libtorrent python binding

Author: Arvid Norberg, arvid@libtorrent.org

building

Building the libtorrent python bindings will produce a shared library (DLL) which is a python module that can be imported in a python program.

building using setup.py

There is a setup.py shipped with libtorrent that can be used on windows. On windows the setup.py will invoke bjam and assume that you have boost sources at $BOOST_PATH. The resulting executable is self-contained, it does not depend any boost or libtorrent dlls.

On other systems, the setup.py is generated by running ./configure --enable-python-binding.

To build the Python bindings do:

  1. Run:

    python setup.py build
    
  2. As root, run:

    python setup.py install
    

building using boost build

To set up your build environment, you need to add some settings to your $BOOST_BUILD_PATH/user-config.jam.

Make sure your user config contains the following line:

using python : 2.3 ;

Set the version to the version of python you have installed or want to use. If you've installed python in a non-standard location, you have to add the prefix path used when you installed python as a second option. Like this:

using python : 2.6 : /usr/bin/python2.6 : /usr/include/python2.6 : /usr/lib/python2.6 ;

The bindings require at least python version 2.2.

For more information on how to install and set up boost-build, see the building libtorrent section.

Once you have boost-build set up, you cd to the bindings/python directory and invoke bjam with the apropriate settings. For the available build variants, see libtorrent build options.

For example:

$ bjam dht-support=on link=static

On Mac OS X, this will produce the following python module:

bin/darwin-4.0/release/dht-support-on/link-static/logging-none/threading-multi/libtorrent.so

using libtorrent in python

The python interface is nearly identical to the C++ interface. Please refer to the library reference. The main differences are:

asio::tcp::endpoint
The endpoint type is represented as a tuple of a string (as the address) and an int for the port number. E.g. ('127.0.0.1', 6881) represents the localhost port 6881.
libtorrent::time_duration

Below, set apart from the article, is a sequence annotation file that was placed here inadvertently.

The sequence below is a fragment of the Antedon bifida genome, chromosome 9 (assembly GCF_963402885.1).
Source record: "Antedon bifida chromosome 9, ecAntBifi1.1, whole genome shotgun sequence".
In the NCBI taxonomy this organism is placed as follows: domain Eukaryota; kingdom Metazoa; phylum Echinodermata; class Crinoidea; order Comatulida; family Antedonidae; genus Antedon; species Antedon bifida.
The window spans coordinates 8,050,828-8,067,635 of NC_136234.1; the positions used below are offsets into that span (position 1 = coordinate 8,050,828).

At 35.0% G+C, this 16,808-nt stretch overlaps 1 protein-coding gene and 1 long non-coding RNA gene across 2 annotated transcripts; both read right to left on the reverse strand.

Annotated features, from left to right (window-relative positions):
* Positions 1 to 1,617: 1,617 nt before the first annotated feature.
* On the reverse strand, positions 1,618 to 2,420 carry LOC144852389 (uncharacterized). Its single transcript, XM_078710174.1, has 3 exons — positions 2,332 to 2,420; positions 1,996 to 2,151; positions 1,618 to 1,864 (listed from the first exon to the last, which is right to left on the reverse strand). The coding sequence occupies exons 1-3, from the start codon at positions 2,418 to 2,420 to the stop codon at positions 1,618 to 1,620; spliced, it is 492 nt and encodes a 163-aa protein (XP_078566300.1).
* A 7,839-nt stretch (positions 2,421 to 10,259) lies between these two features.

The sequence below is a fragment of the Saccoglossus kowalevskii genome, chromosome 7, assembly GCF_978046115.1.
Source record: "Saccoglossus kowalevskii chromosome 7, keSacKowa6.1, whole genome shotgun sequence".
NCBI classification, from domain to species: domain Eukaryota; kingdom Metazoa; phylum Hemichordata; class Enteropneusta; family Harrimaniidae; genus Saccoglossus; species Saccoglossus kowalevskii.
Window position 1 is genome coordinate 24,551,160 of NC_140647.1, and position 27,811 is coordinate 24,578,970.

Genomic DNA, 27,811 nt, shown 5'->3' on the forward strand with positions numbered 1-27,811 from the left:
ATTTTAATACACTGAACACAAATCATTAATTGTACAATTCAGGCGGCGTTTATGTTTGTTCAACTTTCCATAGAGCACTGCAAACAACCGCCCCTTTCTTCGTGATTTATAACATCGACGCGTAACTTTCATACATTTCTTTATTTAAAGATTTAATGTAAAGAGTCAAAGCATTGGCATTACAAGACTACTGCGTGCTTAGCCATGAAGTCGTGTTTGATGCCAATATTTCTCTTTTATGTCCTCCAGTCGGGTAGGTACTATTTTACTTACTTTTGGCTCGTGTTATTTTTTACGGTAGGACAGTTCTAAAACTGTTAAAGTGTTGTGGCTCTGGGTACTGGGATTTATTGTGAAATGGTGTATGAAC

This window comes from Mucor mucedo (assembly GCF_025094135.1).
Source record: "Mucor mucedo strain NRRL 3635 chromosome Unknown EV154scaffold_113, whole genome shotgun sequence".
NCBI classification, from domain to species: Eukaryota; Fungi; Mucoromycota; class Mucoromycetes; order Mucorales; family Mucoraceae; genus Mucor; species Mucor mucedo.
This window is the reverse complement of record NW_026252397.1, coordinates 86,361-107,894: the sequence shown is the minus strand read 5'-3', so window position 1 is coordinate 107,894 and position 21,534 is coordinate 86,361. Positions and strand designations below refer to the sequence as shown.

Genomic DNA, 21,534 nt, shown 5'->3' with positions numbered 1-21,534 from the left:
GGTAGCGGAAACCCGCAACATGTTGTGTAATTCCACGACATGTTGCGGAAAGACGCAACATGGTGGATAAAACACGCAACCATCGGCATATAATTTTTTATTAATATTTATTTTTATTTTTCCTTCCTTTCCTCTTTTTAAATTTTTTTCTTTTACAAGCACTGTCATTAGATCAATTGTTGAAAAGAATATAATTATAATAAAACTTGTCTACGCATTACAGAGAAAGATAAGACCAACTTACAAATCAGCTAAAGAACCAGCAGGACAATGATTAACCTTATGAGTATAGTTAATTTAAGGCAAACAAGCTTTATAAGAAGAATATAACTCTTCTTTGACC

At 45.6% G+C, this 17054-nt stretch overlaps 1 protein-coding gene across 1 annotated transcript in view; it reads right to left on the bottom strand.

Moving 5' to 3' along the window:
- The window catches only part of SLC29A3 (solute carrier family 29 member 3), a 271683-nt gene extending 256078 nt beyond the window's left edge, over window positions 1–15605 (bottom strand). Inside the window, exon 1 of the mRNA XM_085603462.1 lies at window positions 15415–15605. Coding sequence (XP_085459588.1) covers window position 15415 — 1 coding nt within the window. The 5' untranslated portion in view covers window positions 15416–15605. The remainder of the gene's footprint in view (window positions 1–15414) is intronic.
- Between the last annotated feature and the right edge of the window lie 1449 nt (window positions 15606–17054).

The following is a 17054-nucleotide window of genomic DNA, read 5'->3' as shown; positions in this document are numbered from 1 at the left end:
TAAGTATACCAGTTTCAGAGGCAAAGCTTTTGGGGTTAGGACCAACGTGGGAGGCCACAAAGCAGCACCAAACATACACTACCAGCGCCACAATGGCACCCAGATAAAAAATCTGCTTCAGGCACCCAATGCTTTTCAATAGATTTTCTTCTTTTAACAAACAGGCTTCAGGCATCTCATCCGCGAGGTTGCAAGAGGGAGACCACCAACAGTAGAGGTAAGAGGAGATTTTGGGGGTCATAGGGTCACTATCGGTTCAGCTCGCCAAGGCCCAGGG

The time duration is represented as a number of seconds in a regular integer.

The following functions takes a reference to a container that is filled with entries by the function. The python equivalent of these functions instead returns a list of entries.

  • torrent_handle::get_peer_info
  • torrent_handle::file_progress
  • torrent_handle::get_download_queue
  • torrent_handle::piece_availability

create_torrent::add_node() takes two arguments, one string and one integer, instead of a pair. The string is the address and the integer is the port.

session::apply_settings() accepts a dictionary with keys matching the names of settings in settings_pack. When calling apply_settings, the dictionary does not need to have every settings set, keys that are not present are not updated.

To get a python dictionary of the settings, call session::get_settings.

For an example python program, see client.py in the bindings/python directory.

A very simple example usage of the module would be something like this:

import libtorrent as lt
import time

ses = lt.session()
ses.listen_on(6881, 6891)

e = lt.bdecode(open("test.torrent", 'rb').read())
info = lt.torrent_info(e)

params = { 'save_path': '.', \
        'storage_mode': lt.storage_mode_t.storage_mode_sparse, \
        'ti': info }
h = ses.add_torrent(params)

s = h.status()
while (not s.is_seeding):
        s = h.status()

        state_str = ['queued', 'checking', 'downloading metadata', \
                'downloading', 'finished', 'seeding', 'allocating']
        print '%.2f%% complete (down: %.1f kb/s up: %.1f kB/s peers: %d) %s' % \
                (s.progress * 100, s.download_rate / 1000, s.upload_rate / 1000, \
                s.num_peers, state_str[s.state])

        time.sleep(1)